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Death of a Broker


Linda and Seymour Stein with Elton John and the Ramones on New Year’s Eve 1977, in London.  

Her marriage to Seymour had been unwinding for years. They argued about freewheeling spending—“buying those shampoos she couldn’t get in the Bronx,” as Fields puts it. They argued about who had first claim on certain celebrity friends. Their lives became more and more separate, and the marriage ended in 1979. Twelve years later, they were still hammering out the fine print, but they were also, amazingly, still friends. She and the girls stayed in the Kenilworth. “Oh, we had Champagne the day the divorce papers were signed,” Fields says. Linda and Fields dissolved their partnership, too, not long after the Ramones moved on to new management. “I would leave the office in a rage,” Fields remembers. “It was like a marriage. The secretary became her secretary. There was a lot of addressing 5th-birthday-party invitations. We fought. She always said she knew better because she’d been married to Seymour Stein.”

Soon after she and Seymour split up, Linda earned a finder’s fee for bringing an apartment to the attention of Edward Lee Cave, who was in charge of Sotheby’s real-estate division. The apartment belonged to Seymour Stein. He’d toss her three more commissions in the years to come.

It takes a certain kind of person to make a study of the rich and famous and to learn to cater to their unconscious needs without it seeming as if that’s what you’re doing. To have a real-estate broker who can speak confidently with a star about such things, without flinching or cringing or sucking up, Linda Stein came to realize, was a highly marketable skill. “People in the public eye, they can sense when you don’t know how to react to them,” one friend says. “But Linda had a knack for that.”

When newlyweds Billy Joel and Christie Brinkley were looking for a place to live, Stein found them two apartments at 88 Central Park West, and the couple joined them into a 7,000-square-foot duplex. When they divorced, Stein helped them sell the place to Sting for $4.8 million. In the eighties and nineties, she helped buy or sell apartments for Andrew Lloyd Webber, Madonna, Bruce Willis, Jann Wenner, Michael Douglas, Steven Spielberg, and her old friend Elton John. In March 1990, when Stein moved from Cave to Douglas Elliman, she signed a deal guaranteeing her a 65 percent share of commissions, not the usual 50-50, a private office, a personal assistant, and a chauffeured BMW. She appeared in “Page Six” eight times that year. When her daughters left the nest, she bought the penthouse on Fifth Avenue. By the mid-nineties, she hit $25 million in sales three years in a row, an enormous sum for the time. Her secret was to treat her clients like children, she said. “Stars and fifth-graders,” she said, laughing, “it’s all the same.”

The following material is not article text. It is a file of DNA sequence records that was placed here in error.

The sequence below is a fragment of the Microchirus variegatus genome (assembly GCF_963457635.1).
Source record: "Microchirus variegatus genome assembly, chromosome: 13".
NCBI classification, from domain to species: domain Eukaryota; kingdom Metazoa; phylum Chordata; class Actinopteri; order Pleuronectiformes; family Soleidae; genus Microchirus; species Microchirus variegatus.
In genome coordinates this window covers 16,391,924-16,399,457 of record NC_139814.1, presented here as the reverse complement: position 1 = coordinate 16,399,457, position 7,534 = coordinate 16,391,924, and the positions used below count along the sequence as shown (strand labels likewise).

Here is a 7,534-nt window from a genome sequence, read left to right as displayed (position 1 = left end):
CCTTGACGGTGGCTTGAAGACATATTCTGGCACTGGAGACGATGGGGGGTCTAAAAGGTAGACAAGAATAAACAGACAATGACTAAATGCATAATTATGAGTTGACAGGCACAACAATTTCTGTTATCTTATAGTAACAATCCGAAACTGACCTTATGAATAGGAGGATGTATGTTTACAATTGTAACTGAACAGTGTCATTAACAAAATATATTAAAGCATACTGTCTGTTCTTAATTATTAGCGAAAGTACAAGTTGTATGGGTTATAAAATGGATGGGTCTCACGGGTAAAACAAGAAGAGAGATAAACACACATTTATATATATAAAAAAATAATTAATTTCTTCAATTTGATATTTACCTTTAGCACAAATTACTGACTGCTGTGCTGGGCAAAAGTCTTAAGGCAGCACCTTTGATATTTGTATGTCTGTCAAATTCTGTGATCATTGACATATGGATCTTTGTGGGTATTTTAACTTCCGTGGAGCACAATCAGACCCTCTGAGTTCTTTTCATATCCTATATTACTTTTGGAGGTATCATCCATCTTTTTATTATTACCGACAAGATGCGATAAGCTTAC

Stein became an extreme example of a certain kind of character who thrives in the upper echelons of New York real estate. As it was often said, she didn’t have the looks or the money, but she had the force of will. Like the best of the superstar brokers, she dominated clients, told them what to think—yelled at them, cursed even—about how they’d never get past a co-op board on Fifth Avenue and they’d be better off buying a condo on Central Park West. And if there was a co-op board to deal with, watch out: She once snapped at Angelina Jolie to get that fucking vial of Billy Bob’s blood off from around her neck before it cost her a deal.

Her bulldozing didn’t charm everyone. She lost Madonna as a client after she was photographed showing her around co-ops, likely annoying the boards. Patrick McCarthy, the editor of W, demanded his deposit back when she blabbed about a deal of his to this magazine. Sotheby’s fired her when she was quoted in the Times saying, “It’s amazing these guys can ever make a business decision,” referring to businessmen who buy expensive townhouses and then elect not to move in. She repeatedly demanded to her bosses, wherever she worked at the time, that certain colleagues be fired. Many of her peers kept a wary distance. “She was kind of a cheat for small amounts of money,” says one person who did business with her in the nineties. “You had to watch her all the time. She’d beat the dog-walker for $20.” One prominent broker knows “a lot of people at her company who were promised 25 percent or whatever, and when the time came, she just never paid. In her defense, maybe it wasn’t in writing and the person never did any work. But if it happens so often, why don’t you start putting it in writing?”


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